These articles were personal stories about their own sadness and mental health. Their honesty made Fetterman feel like he could be honest about his own pain. Katz remembered him saying, “I didn’t know I could get better. I didn’t know other people were going through this, too.”
When Fetterman started joking around again, his staff could tell he was feeling better. Jentleson, his chief of staff, who went to see Fetterman every day at Walter Reed, was often the subject of his jokes. “Of course, you drive a Subaru!”
Fetterman made fun of his top helper with long hair as he drove away one day. Jentleson said, “He thinks I’m a big hippie nerd.” When he got back to work, the first place he went was Casey’s. He brought beer and cake for the staff as a small gift to thank them for their help while he was away.
“I’m in love with this man!” Fetterman screamed as he gave Casey a half-hug. A reporter asked Casey how it felt to be back after a two-week break as they walked together to the Senate floor for his first vote. “I’m glad to be back, and I’m glad John is back,” he said.
Later that week, Fetterman spoke at a news conference to introduce a plan that would make it harder for members of Congress to trade stocks. He was in charge of his first Senate subcommittee meeting, which was about SNAP benefits.
He spoke clearly, even if he sometimes stuttered and used the wrong word. When Republicans would attack his speech, it used to scare him: Jentleson says, “He always asked, ‘How bad was that?’ after something small.”
Now that he had a handle on his depression, the senator was no longer worried about the attacks. Jentleson says, “They played clips when his speech stopped.” “He went right back to not caring.” He talked with people who came to his office for a reason, like a dairy farmer who was worried about the rise of soy milk.
Fetterman told her, “I really want to go hard on that oat-milk-type-of-bill stuff.” “I’m not anti-oat-milk. It’s just a drink made from oats.” As he posed for pictures, he gave people hugs and handshakes and was happy to talk to them.
He made fun of a young boy who was advocating for study into Down syndrome by saying, “You’re wearing a suit, too!” Fetterman told The Post that his life before and after treatment made him feel like he was two different people.
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“I’m someone who’s happy to have my picture taken, have a conversation, or be involved. Before, I had nothing to do with any of that.” Most of Fetterman’s impromptu conversations were with people he worked with.
When he passed a group of Democratic senators on his way to vote on Tuesday, he pretended to free them from a stuck Capitol subway. When he ran into Sen. Robert Menendez (D-N.J.) a few minutes later, he told him, “You were great on MSNBC!”
Because of his health, he missed out on the normal ways senators get to know each other. However, Fetterman has made friends with a small group of senators: Casey, who Fetterman calls his “mentor,” and Democratic Sens. Amy Klobuchar and Tina Smith, both of Minnesota.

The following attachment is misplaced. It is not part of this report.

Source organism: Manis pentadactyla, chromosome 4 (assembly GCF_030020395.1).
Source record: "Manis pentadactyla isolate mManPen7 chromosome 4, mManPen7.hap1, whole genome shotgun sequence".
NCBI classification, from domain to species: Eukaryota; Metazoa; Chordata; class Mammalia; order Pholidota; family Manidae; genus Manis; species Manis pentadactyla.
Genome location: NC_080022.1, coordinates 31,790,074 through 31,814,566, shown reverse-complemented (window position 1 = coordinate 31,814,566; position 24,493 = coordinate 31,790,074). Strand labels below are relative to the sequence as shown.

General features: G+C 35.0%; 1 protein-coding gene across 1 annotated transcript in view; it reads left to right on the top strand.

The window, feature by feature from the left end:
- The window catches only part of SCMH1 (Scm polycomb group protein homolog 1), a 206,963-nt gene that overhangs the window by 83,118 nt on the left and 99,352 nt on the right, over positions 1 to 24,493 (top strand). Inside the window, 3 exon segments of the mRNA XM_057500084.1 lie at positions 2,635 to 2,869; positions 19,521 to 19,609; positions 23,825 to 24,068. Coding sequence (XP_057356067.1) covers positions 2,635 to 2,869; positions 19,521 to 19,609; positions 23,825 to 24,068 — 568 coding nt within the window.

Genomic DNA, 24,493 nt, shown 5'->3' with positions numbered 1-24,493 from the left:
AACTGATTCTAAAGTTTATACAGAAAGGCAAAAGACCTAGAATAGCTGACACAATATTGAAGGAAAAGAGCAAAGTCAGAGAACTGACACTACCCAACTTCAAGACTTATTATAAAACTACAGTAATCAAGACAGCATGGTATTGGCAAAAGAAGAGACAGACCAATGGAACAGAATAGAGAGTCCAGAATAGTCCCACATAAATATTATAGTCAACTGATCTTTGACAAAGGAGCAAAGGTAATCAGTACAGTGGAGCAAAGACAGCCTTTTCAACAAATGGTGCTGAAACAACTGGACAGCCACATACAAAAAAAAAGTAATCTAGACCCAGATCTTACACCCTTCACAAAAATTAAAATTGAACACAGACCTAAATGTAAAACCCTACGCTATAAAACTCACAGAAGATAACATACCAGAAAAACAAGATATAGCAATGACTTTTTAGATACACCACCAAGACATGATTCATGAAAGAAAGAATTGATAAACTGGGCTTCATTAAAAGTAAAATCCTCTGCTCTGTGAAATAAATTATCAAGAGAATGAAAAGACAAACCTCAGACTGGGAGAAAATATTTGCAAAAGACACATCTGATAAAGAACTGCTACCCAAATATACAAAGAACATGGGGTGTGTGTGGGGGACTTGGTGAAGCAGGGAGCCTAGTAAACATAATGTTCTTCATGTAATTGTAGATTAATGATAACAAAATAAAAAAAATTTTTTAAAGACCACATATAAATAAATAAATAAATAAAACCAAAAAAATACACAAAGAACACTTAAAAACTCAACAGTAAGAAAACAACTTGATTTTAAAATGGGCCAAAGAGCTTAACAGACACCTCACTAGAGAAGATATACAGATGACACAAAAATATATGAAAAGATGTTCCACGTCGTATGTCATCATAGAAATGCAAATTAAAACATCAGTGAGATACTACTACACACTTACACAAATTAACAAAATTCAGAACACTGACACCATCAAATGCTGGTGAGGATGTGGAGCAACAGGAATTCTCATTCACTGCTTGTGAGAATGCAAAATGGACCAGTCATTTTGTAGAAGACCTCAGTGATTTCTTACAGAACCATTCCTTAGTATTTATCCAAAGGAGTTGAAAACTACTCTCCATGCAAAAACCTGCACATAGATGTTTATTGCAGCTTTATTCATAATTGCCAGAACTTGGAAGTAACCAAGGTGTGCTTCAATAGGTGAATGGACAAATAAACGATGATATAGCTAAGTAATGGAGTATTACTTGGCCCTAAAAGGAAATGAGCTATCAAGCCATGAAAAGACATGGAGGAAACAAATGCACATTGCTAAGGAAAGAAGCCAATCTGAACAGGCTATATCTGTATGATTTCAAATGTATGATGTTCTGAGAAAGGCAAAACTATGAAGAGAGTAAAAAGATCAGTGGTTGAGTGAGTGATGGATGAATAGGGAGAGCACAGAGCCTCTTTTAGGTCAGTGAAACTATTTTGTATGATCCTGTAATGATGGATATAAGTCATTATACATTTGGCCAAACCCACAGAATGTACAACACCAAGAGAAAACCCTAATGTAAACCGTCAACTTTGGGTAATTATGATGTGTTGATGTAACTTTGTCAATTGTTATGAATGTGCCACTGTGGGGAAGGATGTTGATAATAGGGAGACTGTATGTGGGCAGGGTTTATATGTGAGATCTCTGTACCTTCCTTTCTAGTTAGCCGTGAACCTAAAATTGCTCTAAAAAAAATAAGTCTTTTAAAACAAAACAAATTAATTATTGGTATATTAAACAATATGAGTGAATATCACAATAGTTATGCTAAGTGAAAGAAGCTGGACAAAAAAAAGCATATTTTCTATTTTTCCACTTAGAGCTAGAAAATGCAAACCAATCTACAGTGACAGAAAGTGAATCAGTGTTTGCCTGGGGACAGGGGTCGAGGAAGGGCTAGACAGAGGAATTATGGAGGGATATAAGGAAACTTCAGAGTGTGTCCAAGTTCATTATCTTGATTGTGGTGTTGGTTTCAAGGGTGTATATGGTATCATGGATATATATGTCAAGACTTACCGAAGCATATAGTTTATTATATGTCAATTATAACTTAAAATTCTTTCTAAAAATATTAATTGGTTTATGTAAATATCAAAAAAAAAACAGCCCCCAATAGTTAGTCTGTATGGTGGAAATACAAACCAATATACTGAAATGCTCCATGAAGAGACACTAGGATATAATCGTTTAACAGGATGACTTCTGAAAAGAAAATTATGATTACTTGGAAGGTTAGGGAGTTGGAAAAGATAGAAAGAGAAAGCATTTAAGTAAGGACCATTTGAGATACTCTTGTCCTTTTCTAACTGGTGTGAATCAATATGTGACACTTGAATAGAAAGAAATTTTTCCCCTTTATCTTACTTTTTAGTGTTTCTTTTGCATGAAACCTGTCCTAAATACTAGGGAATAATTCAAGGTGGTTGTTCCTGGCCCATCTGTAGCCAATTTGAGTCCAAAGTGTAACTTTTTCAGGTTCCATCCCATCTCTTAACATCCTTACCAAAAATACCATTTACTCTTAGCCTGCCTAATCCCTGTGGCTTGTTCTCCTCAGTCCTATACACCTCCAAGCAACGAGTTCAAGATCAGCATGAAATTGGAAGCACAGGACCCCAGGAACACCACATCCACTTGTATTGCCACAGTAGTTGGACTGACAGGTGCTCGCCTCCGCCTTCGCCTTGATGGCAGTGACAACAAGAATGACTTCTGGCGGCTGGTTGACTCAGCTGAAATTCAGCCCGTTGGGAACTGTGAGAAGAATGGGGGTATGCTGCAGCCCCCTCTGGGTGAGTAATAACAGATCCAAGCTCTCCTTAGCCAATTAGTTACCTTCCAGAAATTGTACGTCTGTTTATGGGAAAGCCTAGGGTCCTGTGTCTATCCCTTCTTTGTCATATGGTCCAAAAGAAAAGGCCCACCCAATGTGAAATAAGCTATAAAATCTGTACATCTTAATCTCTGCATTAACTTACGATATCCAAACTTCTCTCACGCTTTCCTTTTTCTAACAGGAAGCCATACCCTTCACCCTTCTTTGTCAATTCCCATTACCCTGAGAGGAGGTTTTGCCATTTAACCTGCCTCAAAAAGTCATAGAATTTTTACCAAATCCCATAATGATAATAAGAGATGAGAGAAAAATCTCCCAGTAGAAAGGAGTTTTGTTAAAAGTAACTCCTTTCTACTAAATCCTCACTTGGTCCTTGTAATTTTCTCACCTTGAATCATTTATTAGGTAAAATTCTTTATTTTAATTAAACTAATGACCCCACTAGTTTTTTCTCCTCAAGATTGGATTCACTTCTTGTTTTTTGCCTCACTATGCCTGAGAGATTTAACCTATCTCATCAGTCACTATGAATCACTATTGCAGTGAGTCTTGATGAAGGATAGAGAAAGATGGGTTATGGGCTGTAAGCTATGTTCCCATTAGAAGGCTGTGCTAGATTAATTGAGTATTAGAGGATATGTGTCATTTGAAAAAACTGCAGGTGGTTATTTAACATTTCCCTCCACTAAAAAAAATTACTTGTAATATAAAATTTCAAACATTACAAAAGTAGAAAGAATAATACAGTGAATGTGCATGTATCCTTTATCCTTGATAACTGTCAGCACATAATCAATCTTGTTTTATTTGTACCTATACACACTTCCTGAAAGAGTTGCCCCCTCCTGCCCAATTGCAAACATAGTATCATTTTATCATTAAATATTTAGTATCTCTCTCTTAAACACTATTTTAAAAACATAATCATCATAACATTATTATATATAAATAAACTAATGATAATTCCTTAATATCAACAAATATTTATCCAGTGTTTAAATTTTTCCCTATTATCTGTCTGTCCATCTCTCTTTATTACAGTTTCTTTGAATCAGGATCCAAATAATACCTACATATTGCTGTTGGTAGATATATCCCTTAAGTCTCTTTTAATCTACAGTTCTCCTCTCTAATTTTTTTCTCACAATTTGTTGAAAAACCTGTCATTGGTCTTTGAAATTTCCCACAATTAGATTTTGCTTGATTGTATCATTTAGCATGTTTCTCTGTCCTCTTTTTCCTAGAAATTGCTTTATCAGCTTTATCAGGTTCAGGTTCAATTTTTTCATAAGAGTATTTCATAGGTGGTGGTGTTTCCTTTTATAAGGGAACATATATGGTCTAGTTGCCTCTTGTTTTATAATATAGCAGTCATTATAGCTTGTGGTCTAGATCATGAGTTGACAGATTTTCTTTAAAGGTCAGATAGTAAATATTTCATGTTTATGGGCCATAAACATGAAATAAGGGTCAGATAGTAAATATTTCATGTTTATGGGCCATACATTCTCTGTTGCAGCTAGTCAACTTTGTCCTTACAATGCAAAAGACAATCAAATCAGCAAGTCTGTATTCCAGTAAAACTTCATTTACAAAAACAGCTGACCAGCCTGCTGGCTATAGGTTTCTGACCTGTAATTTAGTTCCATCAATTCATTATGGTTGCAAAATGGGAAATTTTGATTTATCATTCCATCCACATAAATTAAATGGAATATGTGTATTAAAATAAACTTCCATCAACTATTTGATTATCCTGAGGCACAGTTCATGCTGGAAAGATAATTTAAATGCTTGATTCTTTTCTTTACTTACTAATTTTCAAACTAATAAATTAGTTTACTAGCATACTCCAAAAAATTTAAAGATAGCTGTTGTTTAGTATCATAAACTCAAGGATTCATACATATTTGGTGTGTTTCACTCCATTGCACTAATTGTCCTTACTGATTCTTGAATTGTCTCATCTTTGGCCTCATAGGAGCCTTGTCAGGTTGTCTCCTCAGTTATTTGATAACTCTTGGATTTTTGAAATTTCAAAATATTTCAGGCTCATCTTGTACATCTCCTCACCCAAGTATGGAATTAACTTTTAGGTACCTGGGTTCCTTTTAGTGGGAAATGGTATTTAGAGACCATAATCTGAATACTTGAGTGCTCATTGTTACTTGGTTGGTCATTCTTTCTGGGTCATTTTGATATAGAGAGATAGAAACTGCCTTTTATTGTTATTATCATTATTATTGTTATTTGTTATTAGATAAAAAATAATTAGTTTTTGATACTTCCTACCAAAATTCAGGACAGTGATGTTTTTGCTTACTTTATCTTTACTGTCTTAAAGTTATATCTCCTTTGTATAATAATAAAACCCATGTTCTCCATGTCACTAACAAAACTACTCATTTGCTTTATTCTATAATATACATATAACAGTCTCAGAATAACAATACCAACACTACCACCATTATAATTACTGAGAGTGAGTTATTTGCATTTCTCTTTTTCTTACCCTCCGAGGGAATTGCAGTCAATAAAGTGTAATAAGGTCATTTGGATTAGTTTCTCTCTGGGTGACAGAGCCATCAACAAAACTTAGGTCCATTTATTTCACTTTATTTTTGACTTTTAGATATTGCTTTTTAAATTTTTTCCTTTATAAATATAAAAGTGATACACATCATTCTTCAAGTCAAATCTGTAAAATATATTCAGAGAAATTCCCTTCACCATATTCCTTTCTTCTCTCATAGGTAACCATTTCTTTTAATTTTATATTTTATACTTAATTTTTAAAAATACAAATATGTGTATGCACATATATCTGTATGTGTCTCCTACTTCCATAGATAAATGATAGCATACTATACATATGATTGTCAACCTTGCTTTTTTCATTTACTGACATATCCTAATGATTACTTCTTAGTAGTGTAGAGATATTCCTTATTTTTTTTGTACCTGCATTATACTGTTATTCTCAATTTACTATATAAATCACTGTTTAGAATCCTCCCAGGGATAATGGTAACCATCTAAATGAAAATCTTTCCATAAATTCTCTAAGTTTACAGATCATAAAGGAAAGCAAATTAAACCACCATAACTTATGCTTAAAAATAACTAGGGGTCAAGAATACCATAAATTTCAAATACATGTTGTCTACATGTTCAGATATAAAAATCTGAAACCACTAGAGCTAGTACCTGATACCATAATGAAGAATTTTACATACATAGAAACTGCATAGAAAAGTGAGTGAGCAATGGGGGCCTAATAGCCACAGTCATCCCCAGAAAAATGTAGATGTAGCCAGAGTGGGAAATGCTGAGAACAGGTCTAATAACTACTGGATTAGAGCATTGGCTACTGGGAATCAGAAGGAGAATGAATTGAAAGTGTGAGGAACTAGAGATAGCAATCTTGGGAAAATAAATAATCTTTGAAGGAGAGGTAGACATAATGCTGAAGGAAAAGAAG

He gets along best with Sen. Peter Welch (D-VT), who is the only other rookie senator on the Democratic side, and with Sen. Katie Boyd Britt (R-AL), who is also a new senator.
Britt made a joke about how they got along because her husband, who used to play offensive line for the New England Patriots, had the same high-altitude eye line as John.
“John was very brave to ask for help,” Britt said. Sen. Cory Booker (D-N.J.) gave him a quick hug and handshake outside the Senate floor on Wednesday afternoon and said, “Good to see you, brother!”
“I don’t know him yet, but I really, really like him,” Booker said of their short conversation. Later that day, when Fetterman went back to his office, a worker gave him a box of information about his Thursday plans.
“A book for tomorrow,” she said. Fetterman was on his way out the door and wasn’t using his iPad transcription. He seemed to hear “Booker” by chance and told his scheduler that he and the senator would like to hang out sometime in the next few weeks.
She told him he was wrong in a nice way and promised to find time. “It’s Miller time!” Fetterman would tell his staff when he came out of his office in the early evening during the whole week.
So, on Wednesday night, all of Fetterman’s employees crowded into the meeting room for a happy hour. Everyone yelled, “Surprise! It’s Miller time!” when Fetterman walked in. Fetterman gave a small smirk. He was given a beer, and he popped the top on it.
“I’d rather have a seltzer than this,” he said. “I love seltzers.” His staff tried to stop him, but the senator drank his beer anyway. Fetterman stood in the room’s corner by the door and looked around. He said after a few minutes, “This should happen more often.”
On Thursday, a series of votes in the afternoon put an end to his week. Fetterman was late getting back to the floor after getting fitted for hearing aids at Walter Reed. He didn’t have time to change out of his jacket and shorts and into a suit.
Fetterman then figured out a trick that some of his more experienced colleagues already knew: if he walked up to the doors of the Senate and signaled his vote, he could stay off the floor and not have to change into his suit. Even though he was late, the junior senator from Pennsylvania could do his job and be relaxed.